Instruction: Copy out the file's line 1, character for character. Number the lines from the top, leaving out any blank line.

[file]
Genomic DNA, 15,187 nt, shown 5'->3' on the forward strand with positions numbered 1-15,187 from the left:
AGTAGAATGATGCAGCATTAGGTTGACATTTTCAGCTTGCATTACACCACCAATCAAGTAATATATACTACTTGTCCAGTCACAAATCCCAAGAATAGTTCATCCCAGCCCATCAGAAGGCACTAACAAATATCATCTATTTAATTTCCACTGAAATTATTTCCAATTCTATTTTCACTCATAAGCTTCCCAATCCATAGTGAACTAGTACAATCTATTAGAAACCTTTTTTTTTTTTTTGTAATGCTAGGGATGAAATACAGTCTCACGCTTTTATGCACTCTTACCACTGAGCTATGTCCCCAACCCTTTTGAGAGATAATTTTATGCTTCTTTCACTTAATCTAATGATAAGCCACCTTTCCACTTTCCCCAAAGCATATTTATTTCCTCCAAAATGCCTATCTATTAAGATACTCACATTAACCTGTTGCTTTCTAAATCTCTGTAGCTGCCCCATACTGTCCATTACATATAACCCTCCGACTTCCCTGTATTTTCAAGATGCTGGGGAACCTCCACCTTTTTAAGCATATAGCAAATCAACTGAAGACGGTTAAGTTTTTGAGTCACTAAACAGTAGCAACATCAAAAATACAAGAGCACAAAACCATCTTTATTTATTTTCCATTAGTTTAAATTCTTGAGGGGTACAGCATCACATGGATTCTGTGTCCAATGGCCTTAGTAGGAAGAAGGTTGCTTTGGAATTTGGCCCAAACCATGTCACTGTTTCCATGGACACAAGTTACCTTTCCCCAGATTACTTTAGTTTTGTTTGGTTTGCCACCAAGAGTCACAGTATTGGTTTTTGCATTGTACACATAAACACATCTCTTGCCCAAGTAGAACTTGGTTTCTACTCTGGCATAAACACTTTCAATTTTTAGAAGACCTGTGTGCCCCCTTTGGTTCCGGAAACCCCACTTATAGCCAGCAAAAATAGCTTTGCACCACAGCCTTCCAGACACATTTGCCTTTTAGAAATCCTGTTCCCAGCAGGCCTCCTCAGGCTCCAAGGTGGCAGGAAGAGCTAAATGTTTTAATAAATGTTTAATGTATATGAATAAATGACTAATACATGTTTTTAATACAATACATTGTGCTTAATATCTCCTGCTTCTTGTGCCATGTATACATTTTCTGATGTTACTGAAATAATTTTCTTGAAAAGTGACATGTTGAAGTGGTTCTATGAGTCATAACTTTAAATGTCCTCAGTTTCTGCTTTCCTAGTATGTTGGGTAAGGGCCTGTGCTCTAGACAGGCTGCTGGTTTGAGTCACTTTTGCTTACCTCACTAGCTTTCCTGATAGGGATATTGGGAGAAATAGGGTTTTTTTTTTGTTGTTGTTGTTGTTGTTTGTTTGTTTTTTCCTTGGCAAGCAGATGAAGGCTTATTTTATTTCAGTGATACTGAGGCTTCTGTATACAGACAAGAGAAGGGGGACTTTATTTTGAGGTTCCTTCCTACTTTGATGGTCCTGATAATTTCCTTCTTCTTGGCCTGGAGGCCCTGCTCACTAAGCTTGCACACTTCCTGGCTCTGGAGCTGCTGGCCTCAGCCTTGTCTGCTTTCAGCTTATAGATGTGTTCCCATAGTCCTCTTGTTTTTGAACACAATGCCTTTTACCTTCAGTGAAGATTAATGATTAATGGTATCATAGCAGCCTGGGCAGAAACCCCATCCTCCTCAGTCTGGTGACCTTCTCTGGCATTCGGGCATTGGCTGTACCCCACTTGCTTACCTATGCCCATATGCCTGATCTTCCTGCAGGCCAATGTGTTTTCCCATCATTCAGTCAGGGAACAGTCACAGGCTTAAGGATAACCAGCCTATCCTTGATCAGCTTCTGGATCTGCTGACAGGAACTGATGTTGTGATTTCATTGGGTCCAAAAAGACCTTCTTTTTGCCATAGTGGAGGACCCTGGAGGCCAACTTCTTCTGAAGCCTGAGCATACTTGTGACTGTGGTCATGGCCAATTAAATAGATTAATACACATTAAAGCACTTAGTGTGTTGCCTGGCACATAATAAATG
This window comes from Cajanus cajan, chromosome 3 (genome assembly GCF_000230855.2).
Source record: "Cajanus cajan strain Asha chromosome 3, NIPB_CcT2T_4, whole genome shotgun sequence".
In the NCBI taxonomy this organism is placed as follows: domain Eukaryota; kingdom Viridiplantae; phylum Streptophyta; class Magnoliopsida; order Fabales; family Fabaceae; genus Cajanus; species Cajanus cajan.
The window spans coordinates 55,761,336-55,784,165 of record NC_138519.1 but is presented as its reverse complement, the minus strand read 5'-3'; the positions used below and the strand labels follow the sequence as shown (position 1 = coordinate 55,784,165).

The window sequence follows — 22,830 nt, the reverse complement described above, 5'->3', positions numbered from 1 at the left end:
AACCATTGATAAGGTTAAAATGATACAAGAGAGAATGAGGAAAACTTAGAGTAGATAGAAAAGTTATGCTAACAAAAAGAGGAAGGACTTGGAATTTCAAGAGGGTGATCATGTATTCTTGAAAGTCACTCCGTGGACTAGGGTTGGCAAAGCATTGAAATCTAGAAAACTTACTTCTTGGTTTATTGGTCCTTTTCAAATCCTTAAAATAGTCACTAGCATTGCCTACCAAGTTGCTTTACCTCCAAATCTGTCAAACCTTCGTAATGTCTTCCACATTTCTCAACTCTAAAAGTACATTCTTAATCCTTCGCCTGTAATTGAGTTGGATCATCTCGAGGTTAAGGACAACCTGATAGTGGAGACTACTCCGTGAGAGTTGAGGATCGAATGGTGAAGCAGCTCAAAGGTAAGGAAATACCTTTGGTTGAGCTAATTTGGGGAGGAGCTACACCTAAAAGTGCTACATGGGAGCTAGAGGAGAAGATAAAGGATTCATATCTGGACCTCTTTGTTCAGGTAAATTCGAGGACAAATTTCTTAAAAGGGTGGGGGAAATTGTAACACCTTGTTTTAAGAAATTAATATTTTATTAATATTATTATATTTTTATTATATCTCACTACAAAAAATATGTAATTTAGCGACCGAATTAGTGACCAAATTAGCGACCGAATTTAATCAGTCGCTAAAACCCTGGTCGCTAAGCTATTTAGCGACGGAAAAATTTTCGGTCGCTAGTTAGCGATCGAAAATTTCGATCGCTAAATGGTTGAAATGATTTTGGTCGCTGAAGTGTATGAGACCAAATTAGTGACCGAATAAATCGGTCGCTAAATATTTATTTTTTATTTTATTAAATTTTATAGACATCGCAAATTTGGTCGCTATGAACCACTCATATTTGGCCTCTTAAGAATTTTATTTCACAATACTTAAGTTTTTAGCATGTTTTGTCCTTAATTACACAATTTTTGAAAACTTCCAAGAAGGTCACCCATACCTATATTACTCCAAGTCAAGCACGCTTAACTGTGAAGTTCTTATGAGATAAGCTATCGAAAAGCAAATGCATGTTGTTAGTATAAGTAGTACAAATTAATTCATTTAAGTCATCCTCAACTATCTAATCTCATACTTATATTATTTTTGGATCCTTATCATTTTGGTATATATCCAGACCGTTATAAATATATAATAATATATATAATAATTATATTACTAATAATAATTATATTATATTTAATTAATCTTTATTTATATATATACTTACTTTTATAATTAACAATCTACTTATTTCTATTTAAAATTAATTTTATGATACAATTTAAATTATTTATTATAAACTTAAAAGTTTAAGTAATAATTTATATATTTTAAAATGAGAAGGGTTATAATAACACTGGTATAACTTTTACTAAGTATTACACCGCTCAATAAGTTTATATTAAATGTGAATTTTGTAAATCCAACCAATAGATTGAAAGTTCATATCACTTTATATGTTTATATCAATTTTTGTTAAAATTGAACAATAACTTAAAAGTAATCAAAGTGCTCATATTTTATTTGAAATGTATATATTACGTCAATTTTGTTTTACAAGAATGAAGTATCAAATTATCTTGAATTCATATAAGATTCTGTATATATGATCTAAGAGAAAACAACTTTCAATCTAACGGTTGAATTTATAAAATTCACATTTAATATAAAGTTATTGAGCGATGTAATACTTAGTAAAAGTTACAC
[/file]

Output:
Genomic DNA, 15,187 nt, shown 5'->3' on the forward strand with positions numbered 1-15,187 from the left: